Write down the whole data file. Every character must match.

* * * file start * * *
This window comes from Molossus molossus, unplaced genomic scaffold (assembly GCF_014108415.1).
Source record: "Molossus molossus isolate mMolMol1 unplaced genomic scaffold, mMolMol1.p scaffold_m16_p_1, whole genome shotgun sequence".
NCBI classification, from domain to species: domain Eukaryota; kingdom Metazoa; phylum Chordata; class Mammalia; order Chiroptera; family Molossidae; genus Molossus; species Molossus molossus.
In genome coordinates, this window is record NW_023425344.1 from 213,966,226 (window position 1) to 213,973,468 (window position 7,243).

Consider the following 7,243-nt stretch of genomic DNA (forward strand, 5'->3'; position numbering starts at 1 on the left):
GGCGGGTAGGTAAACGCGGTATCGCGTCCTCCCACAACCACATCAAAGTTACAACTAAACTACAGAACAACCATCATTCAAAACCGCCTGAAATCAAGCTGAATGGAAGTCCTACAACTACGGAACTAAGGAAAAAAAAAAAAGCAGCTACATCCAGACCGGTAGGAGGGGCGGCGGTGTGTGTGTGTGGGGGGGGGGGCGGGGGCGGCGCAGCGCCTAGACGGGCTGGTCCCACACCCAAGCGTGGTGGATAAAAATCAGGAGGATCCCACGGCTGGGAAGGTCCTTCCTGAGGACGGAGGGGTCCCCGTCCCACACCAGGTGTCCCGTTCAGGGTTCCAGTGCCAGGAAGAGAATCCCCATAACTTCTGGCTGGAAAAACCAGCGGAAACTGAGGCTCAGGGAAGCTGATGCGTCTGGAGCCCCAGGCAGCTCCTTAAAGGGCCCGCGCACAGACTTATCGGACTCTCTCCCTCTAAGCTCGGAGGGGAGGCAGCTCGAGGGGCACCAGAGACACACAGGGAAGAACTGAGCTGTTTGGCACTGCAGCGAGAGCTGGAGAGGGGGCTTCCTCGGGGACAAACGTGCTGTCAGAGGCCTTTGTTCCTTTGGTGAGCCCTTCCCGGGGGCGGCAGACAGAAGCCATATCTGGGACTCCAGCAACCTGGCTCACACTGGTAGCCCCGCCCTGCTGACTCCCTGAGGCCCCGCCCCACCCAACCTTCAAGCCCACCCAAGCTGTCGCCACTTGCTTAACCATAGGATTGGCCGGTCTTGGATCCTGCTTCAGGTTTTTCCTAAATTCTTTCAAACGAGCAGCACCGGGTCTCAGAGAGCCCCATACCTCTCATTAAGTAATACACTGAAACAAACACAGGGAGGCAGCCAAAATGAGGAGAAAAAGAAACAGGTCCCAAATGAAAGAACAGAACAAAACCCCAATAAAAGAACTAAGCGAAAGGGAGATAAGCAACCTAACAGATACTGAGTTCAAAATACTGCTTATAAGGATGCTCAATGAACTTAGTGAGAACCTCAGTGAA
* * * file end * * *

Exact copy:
This window comes from Molossus molossus, unplaced genomic scaffold (assembly GCF_014108415.1).
Source record: "Molossus molossus isolate mMolMol1 unplaced genomic scaffold, mMolMol1.p scaffold_m16_p_1, whole genome shotgun sequence".
NCBI classification, from domain to species: domain Eukaryota; kingdom Metazoa; phylum Chordata; class Mammalia; order Chiroptera; family Molossidae; genus Molossus; species Molossus molossus.
In genome coordinates, this window is record NW_023425344.1 from 213,966,226 (window position 1) to 213,973,468 (window position 7,243).

Consider the following 7,243-nt stretch of genomic DNA (forward strand, 5'->3'; position numbering starts at 1 on the left):
GGCGGGTAGGTAAACGCGGTATCGCGTCCTCCCACAACCACATCAAAGTTACAACTAAACTACAGAACAACCATCATTCAAAACCGCCTGAAATCAAGCTGAATGGAAGTCCTACAACTACGGAACTAAGGAAAAAAAAAAAAGCAGCTACATCCAGACCGGTAGGAGGGGCGGCGGTGTGTGTGTGTGGGGGGGGGGGCGGGGGCGGCGCAGCGCCTAGACGGGCTGGTCCCACACCCAAGCGTGGTGGATAAAAATCAGGAGGATCCCACGGCTGGGAAGGTCCTTCCTGAGGACGGAGGGGTCCCCGTCCCACACCAGGTGTCCCGTTCAGGGTTCCAGTGCCAGGAAGAGAATCCCCATAACTTCTGGCTGGAAAAACCAGCGGAAACTGAGGCTCAGGGAAGCTGATGCGTCTGGAGCCCCAGGCAGCTCCTTAAAGGGCCCGCGCACAGACTTATCGGACTCTCTCCCTCTAAGCTCGGAGGGGAGGCAGCTCGAGGGGCACCAGAGACACACAGGGAAGAACTGAGCTGTTTGGCACTGCAGCGAGAGCTGGAGAGGGGGCTTCCTCGGGGACAAACGTGCTGTCAGAGGCCTTTGTTCCTTTGGTGAGCCCTTCCCGGGGGCGGCAGACAGAAGCCATATCTGGGACTCCAGCAACCTGGCTCACACTGGTAGCCCCGCCCTGCTGACTCCCTGAGGCCCCGCCCCACCCAACCTTCAAGCCCACCCAAGCTGTCGCCACTTGCTTAACCATAGGATTGGCCGGTCTTGGATCCTGCTTCAGGTTTTTCCTAAATTCTTTCAAACGAGCAGCACCGGGTCTCAGAGAGCCCCATACCTCTCATTAAGTAATACACTGAAACAAACACAGGGAGGCAGCCAAAATGAGGAGAAAAAGAAACAGGTCCCAAATGAAAGAACAGAACAAAACCCCAATAAAAGAACTAAGCGAAAGGGAGATAAGCAACCTAACAGATACTGAGTTCAAAATACTGCTTATAAGGATGCTCAATGAACTTAGTGAGAACCTCAGTGAA